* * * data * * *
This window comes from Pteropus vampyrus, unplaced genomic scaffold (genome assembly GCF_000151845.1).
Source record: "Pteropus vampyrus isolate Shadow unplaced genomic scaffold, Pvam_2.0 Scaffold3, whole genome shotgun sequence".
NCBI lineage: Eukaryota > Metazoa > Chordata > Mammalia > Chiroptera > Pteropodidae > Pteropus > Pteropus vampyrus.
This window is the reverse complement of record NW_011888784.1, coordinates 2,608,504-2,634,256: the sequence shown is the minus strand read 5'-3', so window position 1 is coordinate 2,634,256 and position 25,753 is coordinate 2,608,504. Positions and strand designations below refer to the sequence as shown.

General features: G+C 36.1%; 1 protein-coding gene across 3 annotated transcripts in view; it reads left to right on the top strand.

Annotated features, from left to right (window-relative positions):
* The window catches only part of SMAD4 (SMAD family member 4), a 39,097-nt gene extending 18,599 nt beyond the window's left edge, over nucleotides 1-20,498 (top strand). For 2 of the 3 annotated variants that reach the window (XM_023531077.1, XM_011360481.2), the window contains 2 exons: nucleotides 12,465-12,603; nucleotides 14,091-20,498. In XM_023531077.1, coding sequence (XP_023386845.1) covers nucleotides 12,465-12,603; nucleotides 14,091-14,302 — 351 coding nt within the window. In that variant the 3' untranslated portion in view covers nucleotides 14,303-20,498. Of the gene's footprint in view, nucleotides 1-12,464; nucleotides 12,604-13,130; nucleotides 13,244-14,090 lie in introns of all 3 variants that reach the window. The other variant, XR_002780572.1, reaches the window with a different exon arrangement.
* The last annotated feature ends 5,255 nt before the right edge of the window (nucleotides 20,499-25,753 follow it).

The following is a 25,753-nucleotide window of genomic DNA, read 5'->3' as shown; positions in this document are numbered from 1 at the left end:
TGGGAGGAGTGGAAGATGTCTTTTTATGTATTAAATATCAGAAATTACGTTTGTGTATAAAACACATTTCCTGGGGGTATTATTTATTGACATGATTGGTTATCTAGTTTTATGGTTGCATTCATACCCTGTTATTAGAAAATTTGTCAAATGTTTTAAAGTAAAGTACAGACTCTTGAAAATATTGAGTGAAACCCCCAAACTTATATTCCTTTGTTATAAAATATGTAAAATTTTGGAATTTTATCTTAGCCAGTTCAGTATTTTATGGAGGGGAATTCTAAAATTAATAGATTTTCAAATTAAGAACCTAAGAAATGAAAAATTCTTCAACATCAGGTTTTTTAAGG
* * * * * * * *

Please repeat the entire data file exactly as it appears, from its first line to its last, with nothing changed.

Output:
This window comes from Pteropus vampyrus, unplaced genomic scaffold (genome assembly GCF_000151845.1).
Source record: "Pteropus vampyrus isolate Shadow unplaced genomic scaffold, Pvam_2.0 Scaffold3, whole genome shotgun sequence".
NCBI lineage: Eukaryota > Metazoa > Chordata > Mammalia > Chiroptera > Pteropodidae > Pteropus > Pteropus vampyrus.
This window is the reverse complement of record NW_011888784.1, coordinates 2,608,504-2,634,256: the sequence shown is the minus strand read 5'-3', so window position 1 is coordinate 2,634,256 and position 25,753 is coordinate 2,608,504. Positions and strand designations below refer to the sequence as shown.

General features: G+C 36.1%; 1 protein-coding gene across 3 annotated transcripts in view; it reads left to right on the top strand.

Annotated features, from left to right (window-relative positions):
* The window catches only part of SMAD4 (SMAD family member 4), a 39,097-nt gene extending 18,599 nt beyond the window's left edge, over nucleotides 1-20,498 (top strand). For 2 of the 3 annotated variants that reach the window (XM_023531077.1, XM_011360481.2), the window contains 2 exons: nucleotides 12,465-12,603; nucleotides 14,091-20,498. In XM_023531077.1, coding sequence (XP_023386845.1) covers nucleotides 12,465-12,603; nucleotides 14,091-14,302 — 351 coding nt within the window. In that variant the 3' untranslated portion in view covers nucleotides 14,303-20,498. Of the gene's footprint in view, nucleotides 1-12,464; nucleotides 12,604-13,130; nucleotides 13,244-14,090 lie in introns of all 3 variants that reach the window. The other variant, XR_002780572.1, reaches the window with a different exon arrangement.
* The last annotated feature ends 5,255 nt before the right edge of the window (nucleotides 20,499-25,753 follow it).

The following is a 25,753-nucleotide window of genomic DNA, read 5'->3' as shown; positions in this document are numbered from 1 at the left end:
TGGGAGGAGTGGAAGATGTCTTTTTATGTATTAAATATCAGAAATTACGTTTGTGTATAAAACACATTTCCTGGGGGTATTATTTATTGACATGATTGGTTATCTAGTTTTATGGTTGCATTCATACCCTGTTATTAGAAAATTTGTCAAATGTTTTAAAGTAAAGTACAGACTCTTGAAAATATTGAGTGAAACCCCCAAACTTATATTCCTTTGTTATAAAATATGTAAAATTTTGGAATTTTATCTTAGCCAGTTCAGTATTTTATGGAGGGGAATTCTAAAATTAATAGATTTTCAAATTAAGAACCTAAGAAATGAAAAATTCTTCAACATCAGGTTTTTTAAGG